Browse Wellness

The 9 Stages of Shamatha Meditation: Training the Mind to be Calm

Embark on a transformative journey through the 9 stages of Shamatha in meditation. Explore deepening levels of calmness, concentration, and mindfulness.

Shamatha meditation is a traditional Buddhist practice that aims to train the mind to achieve a state of calm and clarity. In this practice, the practitioner focuses their attention on a single object, such as the breath, and cultivates the ability to maintain that focus for extended periods. Through this process, the practitioner gradually gains control over their mind and learns to overcome distractions and negative mental states.

The practice of Shamatha meditation is divided into nine stages, each building upon the previous one. The first stage involves learning the instructions and placement of the mind, where the practitioner becomes familiar with the meditative posture and begins to develop directed attention. As the practitioner progresses through the stages, they develop greater levels of mindfulness, concentration, and peace. Ultimately, Shamatha meditation aims to achieve a state of mental clarity and stability, known as “calm abiding” or “tranquil abiding.”

Meditation is a powerful tool for cultivating a calm and focused mind, and Shamatha meditation is one of the most effective forms of meditation for achieving this goal. With consistent effort and practice, anyone can learn to develop the skills and qualities necessary to progress through the nine stages of Shamatha meditation and achieve a state of inner peace and clarity. Whether you are new to meditation or an experienced practitioner, Shamatha meditation offers a powerful path for cultivating a calm and focused mind.

The Nine Stages of Shamatha Meditation

Shamatha meditation is a form of Buddhist meditation that aims to develop a calm and focused mind. It involves training the mind to be aware of the present moment and to let go of distractions. The practice of shamatha meditation is divided into nine stages, each of which builds upon the previous one. In this section, we will explore the nine stages of shamatha meditation.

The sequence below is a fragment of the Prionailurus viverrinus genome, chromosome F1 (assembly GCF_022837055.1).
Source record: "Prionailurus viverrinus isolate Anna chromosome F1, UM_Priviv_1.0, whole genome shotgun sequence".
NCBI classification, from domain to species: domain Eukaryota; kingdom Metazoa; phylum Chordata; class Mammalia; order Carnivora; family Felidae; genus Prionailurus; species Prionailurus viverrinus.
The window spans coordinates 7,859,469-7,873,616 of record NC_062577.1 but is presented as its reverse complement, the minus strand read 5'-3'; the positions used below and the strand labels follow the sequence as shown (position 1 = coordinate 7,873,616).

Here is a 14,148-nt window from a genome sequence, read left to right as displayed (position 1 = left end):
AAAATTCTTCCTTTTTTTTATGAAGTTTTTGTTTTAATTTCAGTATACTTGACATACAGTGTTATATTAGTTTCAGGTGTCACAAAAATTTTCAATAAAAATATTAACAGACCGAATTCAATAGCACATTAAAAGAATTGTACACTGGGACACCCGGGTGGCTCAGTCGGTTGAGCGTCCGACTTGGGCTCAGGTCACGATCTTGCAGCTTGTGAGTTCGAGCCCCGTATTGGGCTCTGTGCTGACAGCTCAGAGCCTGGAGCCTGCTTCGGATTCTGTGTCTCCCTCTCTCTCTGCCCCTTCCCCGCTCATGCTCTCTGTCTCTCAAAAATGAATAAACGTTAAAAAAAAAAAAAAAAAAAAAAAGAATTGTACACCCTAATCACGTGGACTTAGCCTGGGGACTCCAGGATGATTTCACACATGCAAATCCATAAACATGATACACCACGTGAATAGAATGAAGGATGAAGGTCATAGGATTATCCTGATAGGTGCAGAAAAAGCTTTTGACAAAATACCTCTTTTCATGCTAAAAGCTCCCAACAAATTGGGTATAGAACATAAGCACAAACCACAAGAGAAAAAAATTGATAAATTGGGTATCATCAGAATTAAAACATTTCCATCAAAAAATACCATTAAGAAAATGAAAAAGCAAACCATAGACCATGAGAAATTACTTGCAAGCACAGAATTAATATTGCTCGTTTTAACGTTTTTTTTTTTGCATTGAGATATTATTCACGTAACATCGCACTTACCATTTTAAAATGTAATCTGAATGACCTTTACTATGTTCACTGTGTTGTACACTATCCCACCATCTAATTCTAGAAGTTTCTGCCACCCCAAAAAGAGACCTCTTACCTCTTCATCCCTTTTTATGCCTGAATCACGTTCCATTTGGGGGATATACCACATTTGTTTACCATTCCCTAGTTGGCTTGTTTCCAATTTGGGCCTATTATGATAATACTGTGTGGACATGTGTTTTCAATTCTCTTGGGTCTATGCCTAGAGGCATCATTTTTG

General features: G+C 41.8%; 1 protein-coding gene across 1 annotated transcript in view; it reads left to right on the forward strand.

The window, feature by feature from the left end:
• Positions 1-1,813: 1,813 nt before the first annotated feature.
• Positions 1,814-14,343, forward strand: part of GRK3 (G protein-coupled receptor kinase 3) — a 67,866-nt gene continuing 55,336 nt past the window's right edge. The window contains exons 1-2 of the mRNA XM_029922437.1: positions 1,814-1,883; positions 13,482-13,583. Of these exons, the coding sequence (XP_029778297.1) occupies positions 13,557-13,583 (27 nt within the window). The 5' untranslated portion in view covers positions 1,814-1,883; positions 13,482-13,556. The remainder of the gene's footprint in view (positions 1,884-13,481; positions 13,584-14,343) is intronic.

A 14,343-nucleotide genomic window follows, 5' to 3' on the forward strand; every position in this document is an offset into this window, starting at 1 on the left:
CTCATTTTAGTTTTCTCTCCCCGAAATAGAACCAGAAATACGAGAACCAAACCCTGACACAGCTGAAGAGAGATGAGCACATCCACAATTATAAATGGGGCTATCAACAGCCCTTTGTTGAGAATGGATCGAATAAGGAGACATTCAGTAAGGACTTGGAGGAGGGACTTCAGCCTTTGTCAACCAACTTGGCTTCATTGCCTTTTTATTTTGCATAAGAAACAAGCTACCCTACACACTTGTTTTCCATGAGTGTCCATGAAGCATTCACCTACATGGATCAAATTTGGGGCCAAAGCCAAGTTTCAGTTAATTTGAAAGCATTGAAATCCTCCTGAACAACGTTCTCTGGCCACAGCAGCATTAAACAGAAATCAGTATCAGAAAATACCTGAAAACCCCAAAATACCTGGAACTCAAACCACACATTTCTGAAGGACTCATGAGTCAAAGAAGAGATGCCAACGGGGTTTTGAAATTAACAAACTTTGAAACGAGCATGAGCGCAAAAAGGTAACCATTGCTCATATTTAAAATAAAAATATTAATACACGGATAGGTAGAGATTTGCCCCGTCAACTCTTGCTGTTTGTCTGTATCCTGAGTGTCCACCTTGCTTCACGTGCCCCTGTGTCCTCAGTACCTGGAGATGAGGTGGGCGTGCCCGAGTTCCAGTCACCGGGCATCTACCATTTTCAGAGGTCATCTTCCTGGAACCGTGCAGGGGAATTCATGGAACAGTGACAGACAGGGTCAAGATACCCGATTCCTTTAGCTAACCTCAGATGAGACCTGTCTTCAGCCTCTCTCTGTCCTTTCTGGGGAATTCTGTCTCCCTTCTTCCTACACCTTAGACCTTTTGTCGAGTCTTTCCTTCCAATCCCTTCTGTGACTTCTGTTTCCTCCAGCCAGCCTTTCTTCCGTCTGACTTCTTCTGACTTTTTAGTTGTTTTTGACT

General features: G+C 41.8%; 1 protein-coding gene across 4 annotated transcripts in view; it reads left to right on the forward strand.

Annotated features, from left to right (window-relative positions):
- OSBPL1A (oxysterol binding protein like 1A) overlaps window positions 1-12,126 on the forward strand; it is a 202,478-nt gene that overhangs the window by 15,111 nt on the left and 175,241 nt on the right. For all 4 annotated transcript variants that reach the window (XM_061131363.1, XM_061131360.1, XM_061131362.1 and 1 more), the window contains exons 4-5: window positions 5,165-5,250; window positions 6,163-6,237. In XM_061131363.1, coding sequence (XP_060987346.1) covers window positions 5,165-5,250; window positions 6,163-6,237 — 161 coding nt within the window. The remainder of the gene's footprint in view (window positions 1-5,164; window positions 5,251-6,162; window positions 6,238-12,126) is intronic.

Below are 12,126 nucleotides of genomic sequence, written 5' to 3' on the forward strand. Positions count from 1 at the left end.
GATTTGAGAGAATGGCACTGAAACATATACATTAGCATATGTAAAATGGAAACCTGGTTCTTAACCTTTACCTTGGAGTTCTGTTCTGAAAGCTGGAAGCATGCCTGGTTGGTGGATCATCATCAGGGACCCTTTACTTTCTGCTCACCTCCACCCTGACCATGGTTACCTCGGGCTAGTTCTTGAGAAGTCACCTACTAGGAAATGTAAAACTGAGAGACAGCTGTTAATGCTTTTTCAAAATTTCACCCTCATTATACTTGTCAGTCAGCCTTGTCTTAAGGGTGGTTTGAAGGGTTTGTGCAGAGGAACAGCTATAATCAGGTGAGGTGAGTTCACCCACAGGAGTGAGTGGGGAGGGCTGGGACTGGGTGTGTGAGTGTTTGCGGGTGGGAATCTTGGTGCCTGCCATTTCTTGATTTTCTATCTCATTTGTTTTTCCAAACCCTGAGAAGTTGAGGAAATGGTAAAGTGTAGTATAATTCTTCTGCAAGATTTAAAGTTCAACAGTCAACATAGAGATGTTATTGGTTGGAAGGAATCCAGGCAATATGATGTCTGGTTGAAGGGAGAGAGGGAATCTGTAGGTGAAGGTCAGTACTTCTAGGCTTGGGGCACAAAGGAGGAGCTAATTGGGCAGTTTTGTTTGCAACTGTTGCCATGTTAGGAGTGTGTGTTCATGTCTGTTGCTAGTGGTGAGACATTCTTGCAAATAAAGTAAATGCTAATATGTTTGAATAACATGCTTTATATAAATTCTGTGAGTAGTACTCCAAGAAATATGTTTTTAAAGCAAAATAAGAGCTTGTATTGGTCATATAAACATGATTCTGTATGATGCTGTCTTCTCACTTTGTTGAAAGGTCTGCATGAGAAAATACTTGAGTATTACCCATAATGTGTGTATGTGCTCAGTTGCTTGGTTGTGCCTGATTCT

Stage 1: Placement

The first stage of shamatha meditation is called placement. In this stage, the practitioner learns to place their attention on an object of focus, such as the breath. The focus is on maintaining attention on the object without getting distracted. This stage is attained through the power of listening.

Stage 2: Continuous Attention

The second stage of shamatha meditation is continuous attention. In this stage, the practitioner learns to maintain their attention on the object of focus for longer. The focus is on developing a continuous stream of attention on the object of focus. This stage is attained through the power of mindfulness.

Stage 3: Repeated Attention

The third stage of shamatha meditation is repeated attention. In this stage, the practitioner learns to repeatedly bring their attention back to the object of focus whenever it wanders. The focus is on developing the ability to bring the mind back to the object of focus with ease. This stage is attained through the power of introspection.

Stage 4: Close Placement

The fourth stage of shamatha meditation is close placement. In this stage, the practitioner learns to place their attention on the object of focus with great clarity and precision. The focus is on developing a clear and vivid image of the object of focus. This stage is attained through the power of pliancy.

Stage 5: Taming

The fifth stage of shamatha meditation is taming. In this stage, the practitioner learns to tame the distractions that arise during meditation. The focus is on developing the ability to recognize distractions and let them go. This stage is attained through the power of enthusiasm.